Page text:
Florida Asset Protection, Estate Planning, Probate and Elder Law Blog
C. Randolph Coleman
The Coleman Law Firm, PLLC
10161 Centurion Parkway, Suite 310
Jacksonville, FL  32256
Phone: (904) 448-1969
Fax: (904) 448-5244
Email:  RColeman@TheColemanLawFirm.net
Florida Asset Protection & Estate Planning and Probate Blog

Most Important Parts of Estate Planning Can't Get Legislated Away

There is always a media swarm around the death of a celebrity, especially when they’re young, active in their careers, beloved, and tragic. The death of actor Philip Seymour Hoffman in early February is no exception. Hoffman was an incredibly talented actor who appeared to be in the prime of his career. But that career was cut short by a history of depression and substance abuse. His long-time partner found him dead in their Manhattan apartment after Hoffman apparently overdosed on heroin, cocaine, amphetamines, and other drugs.

Most often, articles about the estate plans of dead celebrities focus on the legal challenges they raise or the amount of estate tax that could have otherwise been avoided. Many of the articles about Hoffman’s death — and Sopranos star James Gandolfini before him — bear this out. But recently an article surfaced about Philip Seymour Hoffman’s estate plan that caught my eye. Published in JD Supra’s Business Advisor, author Anne Bjerken noted that Hoffman’s estate plan specifically included instructions for the guardian of his minor son. The instructions ...

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Welcome D. Kent Sausaman, JD, MBA, LLM to The Coleman Law Firm, PLLC

We take great pride and pleasure in welcoming D. Kent Sausaman to The Coleman Law Firm, PLLC.
D. Kent Sausaman, Jacksonville tax attorney and business lawyer, estate planning attorney, and probate lawyer

Kent Sausaman is an attorney with The Coleman Law Firm, PLLC.  His practice focuses on estate planning, estate and trust administration, income tax planning, asset protection planning, and business planning. Mr. Sausaman has experience representing closely held corporations, partnerships, subchapter S corporations, and limited liability companies.Mr. Sausaman is also experienced in representing partnerships in the acquisition, financing, and operation of rental real estate.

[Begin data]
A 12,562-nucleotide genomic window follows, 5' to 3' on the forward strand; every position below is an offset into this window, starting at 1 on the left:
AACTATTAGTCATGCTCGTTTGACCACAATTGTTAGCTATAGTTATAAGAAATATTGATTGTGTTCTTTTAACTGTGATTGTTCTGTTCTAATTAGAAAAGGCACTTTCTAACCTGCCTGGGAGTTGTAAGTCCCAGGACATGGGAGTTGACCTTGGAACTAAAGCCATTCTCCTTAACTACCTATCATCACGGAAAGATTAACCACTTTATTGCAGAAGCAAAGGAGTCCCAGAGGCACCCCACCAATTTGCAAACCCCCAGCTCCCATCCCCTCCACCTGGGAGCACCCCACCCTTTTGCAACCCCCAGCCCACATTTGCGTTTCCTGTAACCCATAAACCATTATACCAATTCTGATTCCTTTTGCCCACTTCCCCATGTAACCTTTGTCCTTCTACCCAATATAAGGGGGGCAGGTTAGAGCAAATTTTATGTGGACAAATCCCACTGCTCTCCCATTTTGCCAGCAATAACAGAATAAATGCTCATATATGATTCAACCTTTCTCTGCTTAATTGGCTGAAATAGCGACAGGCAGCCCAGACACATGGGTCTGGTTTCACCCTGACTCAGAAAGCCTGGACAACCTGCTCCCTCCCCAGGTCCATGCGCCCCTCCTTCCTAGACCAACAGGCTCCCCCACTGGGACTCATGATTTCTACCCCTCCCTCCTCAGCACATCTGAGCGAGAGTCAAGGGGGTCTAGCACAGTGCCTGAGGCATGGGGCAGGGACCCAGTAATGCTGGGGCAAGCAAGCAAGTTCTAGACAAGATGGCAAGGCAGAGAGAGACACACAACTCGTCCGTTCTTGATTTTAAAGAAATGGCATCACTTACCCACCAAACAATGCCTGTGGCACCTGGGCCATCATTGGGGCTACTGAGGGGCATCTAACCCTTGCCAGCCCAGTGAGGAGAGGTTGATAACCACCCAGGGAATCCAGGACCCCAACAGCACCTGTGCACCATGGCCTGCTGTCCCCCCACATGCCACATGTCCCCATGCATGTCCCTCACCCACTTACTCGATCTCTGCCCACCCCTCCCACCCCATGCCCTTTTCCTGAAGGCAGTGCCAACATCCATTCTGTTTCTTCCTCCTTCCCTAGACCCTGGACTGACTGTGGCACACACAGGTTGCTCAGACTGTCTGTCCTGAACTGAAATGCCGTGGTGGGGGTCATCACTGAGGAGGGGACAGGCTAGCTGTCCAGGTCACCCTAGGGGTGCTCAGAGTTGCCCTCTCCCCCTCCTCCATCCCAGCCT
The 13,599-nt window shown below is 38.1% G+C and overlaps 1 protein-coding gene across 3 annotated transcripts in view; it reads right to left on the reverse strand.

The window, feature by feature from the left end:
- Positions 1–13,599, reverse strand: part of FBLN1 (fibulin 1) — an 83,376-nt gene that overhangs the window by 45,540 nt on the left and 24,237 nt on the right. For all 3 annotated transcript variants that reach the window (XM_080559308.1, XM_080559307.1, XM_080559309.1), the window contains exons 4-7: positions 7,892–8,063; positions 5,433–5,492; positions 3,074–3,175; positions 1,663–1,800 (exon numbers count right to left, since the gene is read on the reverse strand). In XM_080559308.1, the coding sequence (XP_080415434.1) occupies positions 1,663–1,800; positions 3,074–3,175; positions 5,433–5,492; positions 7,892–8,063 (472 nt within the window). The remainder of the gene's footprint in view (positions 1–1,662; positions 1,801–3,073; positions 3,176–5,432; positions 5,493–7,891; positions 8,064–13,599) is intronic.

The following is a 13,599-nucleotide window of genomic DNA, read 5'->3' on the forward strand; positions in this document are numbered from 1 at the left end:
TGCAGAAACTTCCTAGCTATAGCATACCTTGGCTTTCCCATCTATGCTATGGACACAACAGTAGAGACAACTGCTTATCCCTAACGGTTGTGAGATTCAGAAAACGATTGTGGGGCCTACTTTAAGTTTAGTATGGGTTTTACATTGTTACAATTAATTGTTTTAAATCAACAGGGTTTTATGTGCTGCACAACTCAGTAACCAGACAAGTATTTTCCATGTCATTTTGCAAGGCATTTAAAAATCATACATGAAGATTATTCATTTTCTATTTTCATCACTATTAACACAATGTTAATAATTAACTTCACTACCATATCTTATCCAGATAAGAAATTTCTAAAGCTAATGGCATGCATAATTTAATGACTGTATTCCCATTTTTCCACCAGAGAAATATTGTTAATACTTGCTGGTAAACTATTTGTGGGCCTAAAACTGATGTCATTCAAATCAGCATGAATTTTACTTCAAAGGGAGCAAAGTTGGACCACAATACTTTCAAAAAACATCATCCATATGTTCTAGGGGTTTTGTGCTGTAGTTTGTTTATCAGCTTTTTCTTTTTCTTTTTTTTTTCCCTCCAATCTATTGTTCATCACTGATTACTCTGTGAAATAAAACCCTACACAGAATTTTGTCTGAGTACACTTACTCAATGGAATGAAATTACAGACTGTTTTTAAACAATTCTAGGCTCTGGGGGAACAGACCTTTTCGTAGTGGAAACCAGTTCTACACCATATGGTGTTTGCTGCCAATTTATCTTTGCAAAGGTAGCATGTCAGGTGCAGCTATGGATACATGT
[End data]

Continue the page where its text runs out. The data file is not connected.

In addition, Mr. Sausaman is well versed in navigating the passive activity loss rules and is the author of "The Passive Loss Rules and Rental Real Estate in a Simple Trust," published by Thompson Reuters in Real Estate Taxation (WG&L) in 2013. During law school, Mr. Sausaman was a legal extern at the Internal Revenue Service Office of Chief ...

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Durable Power of Attorneys for Medicaid Planning

Most elderly people who need skilled nursing care usually do not have legal capacity to sign appropriate documents to restructure their assets and qualify for Medicaid benefits to pay for nursing home care.  A properly drafted durable power of attorney that is signed by the elderly person before she loses legal capacity is a must have to preserve the elder's assets from nursing home spend down.

The durable power of attorney can also be the subject of abuse by the (typically) adult child who is named as the agent, or attorney in fact, for the elder person.  Florida has criminal penalties for the financial abuse of the elderly through the improper use of a durable power of attorney.  Texas also has similar statutes.  

Here's a report from ElderlawAnswers.com that shows what can happen when financial abuse of the elderly occurs through the improper use of a durable power of attorney.
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At The Coleman Law Firm, we take great pride in our service to clients with special needs family members.   To deepen our knowledge and steep our expertise, I recently attended a Special Needs Planning Immersion Camp in Scottsdale, Arizona.   Surrounded by dozens of the brightest attorneys dedicated to special needs planning in our country, we dissected the law, debated planning strategies, and poured over ideas to better provide our clients with security and certainty in planning for the future of their loved ones.